The morning sun rose over a valley of open grass and shrubbery that spanned nearly a kilometre from one side to the other. With the heavy rain that had soaked the ground not two days prior and the summer light now bathing it in bright warmth, the vegetation had grown rapidly to where it reached halfway up the lower leg of the average man. It was green, too – a bright, bold green that was not just beautiful to look at but calming in how it rippled like an ocean under a gentle breeze.
It was almost enough to make Arian forget he was at war, enough to make him forget the visions and sounds and smells of events that had occurred only a little over twelve hours ago. When he closed his eyes, he was in a place of steel, blood and thundering noise, but when he watched the grass sway in the morning wind he was back in the hills of his homeland. If only there was a stream next to him, if only the sound of thousands of men preparing themselves for what was to come could be replaced with the sound of running water and the splashing of fish. He would have liked to imagine that he was fishing at the riverside and not stood there, waiting at the top of a hill that might turn red by the evening.
“Arian, we’re ready,” said a slightly older man with shoulder-length brown hair and who wore a finely embroidered brown doublet, with dark trousers and boots. It was Caden, and Arian turned to him and gave a sombre nod. Arian himself wore similar attire but his doublet was blue with white sleeves, though this didn’t prevent him from looking any less out of place than his brother. It wasn’t exactly usual to be dressed so formally in a place of war and the soldiers who meandered around them in armour of varying types found their eyes drawn to the brothers as a result.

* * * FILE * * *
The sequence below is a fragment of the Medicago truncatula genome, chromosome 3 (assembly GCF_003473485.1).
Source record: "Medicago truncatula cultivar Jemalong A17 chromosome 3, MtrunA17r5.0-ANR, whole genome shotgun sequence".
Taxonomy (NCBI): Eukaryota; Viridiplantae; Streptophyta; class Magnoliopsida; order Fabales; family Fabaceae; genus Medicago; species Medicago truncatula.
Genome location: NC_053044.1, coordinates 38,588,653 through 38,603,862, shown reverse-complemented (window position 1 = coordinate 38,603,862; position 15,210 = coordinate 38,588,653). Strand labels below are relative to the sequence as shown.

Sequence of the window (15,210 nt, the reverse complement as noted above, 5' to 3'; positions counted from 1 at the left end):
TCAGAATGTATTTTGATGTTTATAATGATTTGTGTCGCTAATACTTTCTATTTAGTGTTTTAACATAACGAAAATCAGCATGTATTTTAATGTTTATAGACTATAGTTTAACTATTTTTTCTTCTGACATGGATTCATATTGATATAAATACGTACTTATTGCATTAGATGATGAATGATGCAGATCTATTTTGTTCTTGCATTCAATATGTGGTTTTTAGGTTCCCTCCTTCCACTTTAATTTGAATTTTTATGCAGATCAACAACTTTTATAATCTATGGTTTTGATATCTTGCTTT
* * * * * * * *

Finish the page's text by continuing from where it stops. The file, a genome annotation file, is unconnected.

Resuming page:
“I’d much rather be wearing armour for this,” Arian commented.
Caden glanced at him for a moment, then gave a small shrug. “Nothing will happen to us. None of them will be wearing armour either – it’s a formality, a show of how committed we are to keeping the talks non-violent,” Caden explained.
“I know, though I notice it doesn’t stop us from wearing swords,” Arian said, pointing out how both wore blades at the hip.
“Well, it would be reckless to go completely defenceless.”
The two turned and made their way over to where a group of men stood waiting to mount their horses, all dressed in similarly formal clothing and each wearing a sword at their belts. Amongst them stood Edmund Gray, duke of the Midlands; Harik Wulfsurd, marshal of the army and most importantly King Valen II himself, who wore a pendant of silver and ruby.
When the two princes reached them and found their own horses, Valen looked to them with a nod. “Arian, are you certain you are ready to attend this conference?” He asked, examining his younger son closely. “I know how battle’s first taste can stain the mind and it is still so recent since yours.”